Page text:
Replacing the Physical with the Digital

In this day and age it baffles me how many resources are spent and wasted on the book industry.
Millions of books are printed and millions never get sold or is only read once before being confined to a dusty shelf for the rest of eternity.

Considering today's technological advances I think it's only a matter of time, till books as we know them, are no more.
As a book lover this pains me to some degree, because yes, holding the physical book in your hand cannot be beaten by any e-reader... or so I used to say - before I had even tried an e-reader. I was very sceptical when they first introduced digital books, but having now played with book various e-readers (kindle and ipad to name a few) I cannot argue that they are very nice to use.
The technology will keep on getting even better and I truly think it's the way to go eventually. You can take notes, you can zoom in, zoom out, highlight and best of all? You can carry thousands of books in your bag rather than just a couple. What I wouldn't have gived to own such a device when I started university! The money I've spent on physical copies of books and texts. The mountains of paper that's been spent on making photocopies of this and that. Imagine how much simpler it would have been had I had everything stored on such a device. I wouldn't sit here staring at a bookcase full of paper that's going to be thrown out the minute I have my bachelor degree as I have absolutely no further use for it. I wouldn't have lost articles and documents due to bad infrastructure in my room. I would have it all on a hard drive and once I was done with it I could press delete and it would disappear into the nothingness of which it came.

People out there will scream and rage and cling on to their books, and while I can feel their pain, I still think that maybe it's time we stop being so selfish and give it a try. Less resources will be wasted, books should theoretically become cheaper as less work (or rather, the entire printing stage) is necessary. Of course you can argue that this will result in less work for people and also though fewer resources are spent on books, more will be spent on the machines. And I suppose it's easier to recycle a book than it is plastic/metal thing. But if we enter that chasm of darkness it's all negative as we can dwell on how much the human race wastes and kills and destroys.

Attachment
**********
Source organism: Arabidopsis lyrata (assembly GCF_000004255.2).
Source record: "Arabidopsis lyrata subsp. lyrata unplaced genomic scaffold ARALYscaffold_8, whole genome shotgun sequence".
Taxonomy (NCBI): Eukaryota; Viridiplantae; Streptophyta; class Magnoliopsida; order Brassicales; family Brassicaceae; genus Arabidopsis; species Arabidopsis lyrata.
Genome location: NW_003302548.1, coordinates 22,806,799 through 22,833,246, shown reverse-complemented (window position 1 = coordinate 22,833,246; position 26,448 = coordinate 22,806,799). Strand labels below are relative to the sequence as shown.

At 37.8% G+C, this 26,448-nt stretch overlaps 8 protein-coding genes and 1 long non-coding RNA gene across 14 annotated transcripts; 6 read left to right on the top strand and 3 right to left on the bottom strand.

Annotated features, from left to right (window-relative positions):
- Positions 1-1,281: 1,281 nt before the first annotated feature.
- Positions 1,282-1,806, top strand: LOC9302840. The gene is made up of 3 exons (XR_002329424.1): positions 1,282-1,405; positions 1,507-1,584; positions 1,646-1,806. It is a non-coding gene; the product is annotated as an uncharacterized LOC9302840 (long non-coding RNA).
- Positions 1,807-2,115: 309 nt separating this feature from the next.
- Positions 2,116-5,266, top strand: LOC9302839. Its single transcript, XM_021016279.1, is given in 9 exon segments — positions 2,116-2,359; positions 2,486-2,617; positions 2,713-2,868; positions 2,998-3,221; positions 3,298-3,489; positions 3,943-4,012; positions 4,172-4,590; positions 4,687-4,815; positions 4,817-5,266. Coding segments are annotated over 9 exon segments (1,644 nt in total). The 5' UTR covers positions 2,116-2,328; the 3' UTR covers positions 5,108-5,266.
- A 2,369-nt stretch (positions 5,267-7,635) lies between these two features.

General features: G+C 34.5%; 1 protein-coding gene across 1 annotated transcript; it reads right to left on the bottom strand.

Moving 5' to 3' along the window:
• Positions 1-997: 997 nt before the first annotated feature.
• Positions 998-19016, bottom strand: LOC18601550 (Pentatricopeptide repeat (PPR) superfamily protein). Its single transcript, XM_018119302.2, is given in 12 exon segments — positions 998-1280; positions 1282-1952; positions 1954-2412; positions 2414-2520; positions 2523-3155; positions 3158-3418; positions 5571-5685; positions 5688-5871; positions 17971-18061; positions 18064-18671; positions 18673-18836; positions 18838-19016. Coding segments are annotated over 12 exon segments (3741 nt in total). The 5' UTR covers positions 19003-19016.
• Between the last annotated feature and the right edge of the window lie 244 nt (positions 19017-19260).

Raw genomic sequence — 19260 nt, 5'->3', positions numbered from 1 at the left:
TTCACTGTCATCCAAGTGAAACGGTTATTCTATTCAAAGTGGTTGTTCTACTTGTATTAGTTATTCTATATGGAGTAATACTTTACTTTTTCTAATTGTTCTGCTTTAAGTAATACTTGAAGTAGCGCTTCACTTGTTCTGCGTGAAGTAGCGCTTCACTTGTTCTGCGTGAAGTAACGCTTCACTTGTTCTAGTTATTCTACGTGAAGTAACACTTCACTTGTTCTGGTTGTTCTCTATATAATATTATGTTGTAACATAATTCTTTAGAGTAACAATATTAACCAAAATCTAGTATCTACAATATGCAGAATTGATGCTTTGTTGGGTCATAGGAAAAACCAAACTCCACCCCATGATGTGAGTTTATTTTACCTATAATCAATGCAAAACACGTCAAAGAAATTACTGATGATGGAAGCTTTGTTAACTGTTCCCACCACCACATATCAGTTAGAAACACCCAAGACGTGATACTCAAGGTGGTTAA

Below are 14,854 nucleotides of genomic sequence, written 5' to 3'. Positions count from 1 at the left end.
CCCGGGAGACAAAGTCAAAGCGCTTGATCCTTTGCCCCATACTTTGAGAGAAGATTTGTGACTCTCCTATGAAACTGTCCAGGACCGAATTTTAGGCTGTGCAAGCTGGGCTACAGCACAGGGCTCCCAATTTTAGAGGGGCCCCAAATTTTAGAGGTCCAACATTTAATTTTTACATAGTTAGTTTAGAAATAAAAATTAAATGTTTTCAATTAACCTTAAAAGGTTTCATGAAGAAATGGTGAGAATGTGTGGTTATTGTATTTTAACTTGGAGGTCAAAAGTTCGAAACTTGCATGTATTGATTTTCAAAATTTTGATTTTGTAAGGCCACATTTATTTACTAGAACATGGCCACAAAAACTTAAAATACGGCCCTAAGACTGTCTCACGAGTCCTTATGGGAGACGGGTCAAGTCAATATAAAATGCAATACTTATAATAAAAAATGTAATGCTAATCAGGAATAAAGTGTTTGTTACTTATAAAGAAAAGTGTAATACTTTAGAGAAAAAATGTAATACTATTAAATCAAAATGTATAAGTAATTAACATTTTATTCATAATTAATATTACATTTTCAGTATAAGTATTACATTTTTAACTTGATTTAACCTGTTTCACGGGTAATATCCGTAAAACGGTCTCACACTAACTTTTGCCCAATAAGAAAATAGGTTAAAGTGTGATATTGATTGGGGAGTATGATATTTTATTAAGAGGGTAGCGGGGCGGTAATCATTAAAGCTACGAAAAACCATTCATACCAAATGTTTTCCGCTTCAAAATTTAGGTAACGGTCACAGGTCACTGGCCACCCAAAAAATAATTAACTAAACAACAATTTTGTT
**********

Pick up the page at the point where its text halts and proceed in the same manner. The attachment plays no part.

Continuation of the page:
So I won't do that. I will think of the unicorns and the rainbows and the rainforest that people on the internet can't quite agree on whether or not is going to run out of trees. I will remember that we are a species that struggles to cope without internet access. I will remember, even if vaguely, Moore's law on how technology is racing to improve and do better. I will point out that if books aren't printed it should make it easier for new writers to get published (by themselves if they have to) and thus more material will hit the market (and yes that will inevitably mean more crap on the market as well, but try and think positive here). I will focus on all the good things I can think off and then I'll hope Santa brings me an e-reader come next Christmas.

Today's article brought to you by a naive little girl who doesn't have the financial resources yet to buy an e-reader, but is just really tired of all the dust in her room that gathers on her bookshelves.

Post by Iben Jakobsen, BoB, 2010
This article was in no way sponsored by anybody


  1. I have a sony reader that I got for Christmas last year, but I've found it really clunky and temperamental - cuts out on me randomly, freezes etc. I do think a kindle would be easier but can't really justify the expense.

    The only argument that I have against e-readers is that I like looking at all the books lined up on my shelf.

  2. @Sam

    Ouch, that must be annoying :( But yeah I think the hightech/new versions are really good/getting better. They are just very expensive yes :/